Castle to host array of model miniatures

This autumn, the National Trust will host it's first ever exhibition at one of the north's most iconic attractions - Lindisfarne Castle.'' ''Tiny figures, created by artist and prop maker Laura Johnson, will tell the tale of the Castle's rich and diverse history from lime kiln workers to cellists and architects to royalty

This autumn, the National Trust will host it's first ever exhibition at one of the north's most iconic attractions - Lindisfarne Castle.'' ''Tiny figures, created by artist and prop maker Laura Johnson, will tell the tale of the Castle's rich and diverse history from lime kiln workers to cellists and architects to royalty

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A series of tiny tales are set to illuminate the past of a north Northumberland castle, which is hosting its first exhibition from Saturday.

Tiny figures, created by artist and prop maker Laura Johnson, will tell the tale of Lindisfarne Castle’s rich and diverse history.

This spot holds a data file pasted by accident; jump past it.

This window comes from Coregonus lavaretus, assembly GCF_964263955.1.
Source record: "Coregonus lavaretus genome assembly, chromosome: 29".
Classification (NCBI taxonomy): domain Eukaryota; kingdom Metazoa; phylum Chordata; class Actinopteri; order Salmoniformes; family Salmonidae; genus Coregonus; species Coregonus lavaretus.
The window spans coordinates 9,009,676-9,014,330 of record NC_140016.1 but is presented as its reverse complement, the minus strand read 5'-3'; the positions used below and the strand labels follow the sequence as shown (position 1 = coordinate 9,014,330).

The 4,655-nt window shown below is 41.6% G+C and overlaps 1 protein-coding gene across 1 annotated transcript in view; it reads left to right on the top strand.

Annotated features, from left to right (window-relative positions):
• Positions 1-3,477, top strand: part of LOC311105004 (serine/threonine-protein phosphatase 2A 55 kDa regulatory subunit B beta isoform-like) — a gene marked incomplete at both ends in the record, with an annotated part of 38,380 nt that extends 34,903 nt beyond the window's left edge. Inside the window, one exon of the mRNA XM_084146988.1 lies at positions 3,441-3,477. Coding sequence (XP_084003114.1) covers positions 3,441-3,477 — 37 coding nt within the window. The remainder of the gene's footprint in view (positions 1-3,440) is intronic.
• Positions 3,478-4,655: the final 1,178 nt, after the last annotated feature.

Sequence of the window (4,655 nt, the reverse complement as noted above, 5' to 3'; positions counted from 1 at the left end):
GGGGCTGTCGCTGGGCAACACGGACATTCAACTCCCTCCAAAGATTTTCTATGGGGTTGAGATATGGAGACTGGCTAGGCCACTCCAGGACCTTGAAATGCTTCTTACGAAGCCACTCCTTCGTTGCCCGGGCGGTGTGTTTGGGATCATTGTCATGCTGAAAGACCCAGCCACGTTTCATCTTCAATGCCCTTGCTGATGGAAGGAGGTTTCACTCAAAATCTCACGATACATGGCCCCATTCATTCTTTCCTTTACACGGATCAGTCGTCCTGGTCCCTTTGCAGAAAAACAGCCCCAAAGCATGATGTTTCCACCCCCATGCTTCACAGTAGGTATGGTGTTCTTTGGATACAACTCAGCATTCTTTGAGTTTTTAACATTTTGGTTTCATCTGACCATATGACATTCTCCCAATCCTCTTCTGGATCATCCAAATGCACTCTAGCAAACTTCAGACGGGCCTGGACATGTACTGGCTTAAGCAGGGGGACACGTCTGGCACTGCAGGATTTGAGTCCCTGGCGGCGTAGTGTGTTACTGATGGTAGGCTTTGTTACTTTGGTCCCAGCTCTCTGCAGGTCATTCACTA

The exhibition, Tiny Tales, is a first both for the artist and for the castle.

Clare Ashby, visitor services supervisor for the National Trust at Lindisfarne Castle, said: “Tiny Tales is the first large-scale exhibition of miniature figures that Laura has produced and it is the first art exhibition the castle has staged.

“It will capture some of the history behind the castle, including some of its past visitors, and highlight stories of Lindisfarne that can go unnoticed amid its unique architectural history.”

Laura is a freelance prop maker predominately based at Pinewood Studios, creating props for advertising, television and film.

Recent projects have included Sherlock Holmes and the latest James Bond movie.

“The reason for working on this tiny scale is the challenge of creating details as small as possible,” said Laura.

“There’s nothing more endearing than capturing a scene in miniature and making the image fun rather than ordinary.

“Some of the rooms inside Lindisfarne Castle are quite small, so what better place to discover a delightful miniature world?

“From lime kiln workers to cellists, from architects to royalty, the building has been a fort, a castle and a home to a wide variety of people who will be recreated in stunning miniature form, in the context through which they experienced the castle.”

The exhibition runs from Saturday until November 4.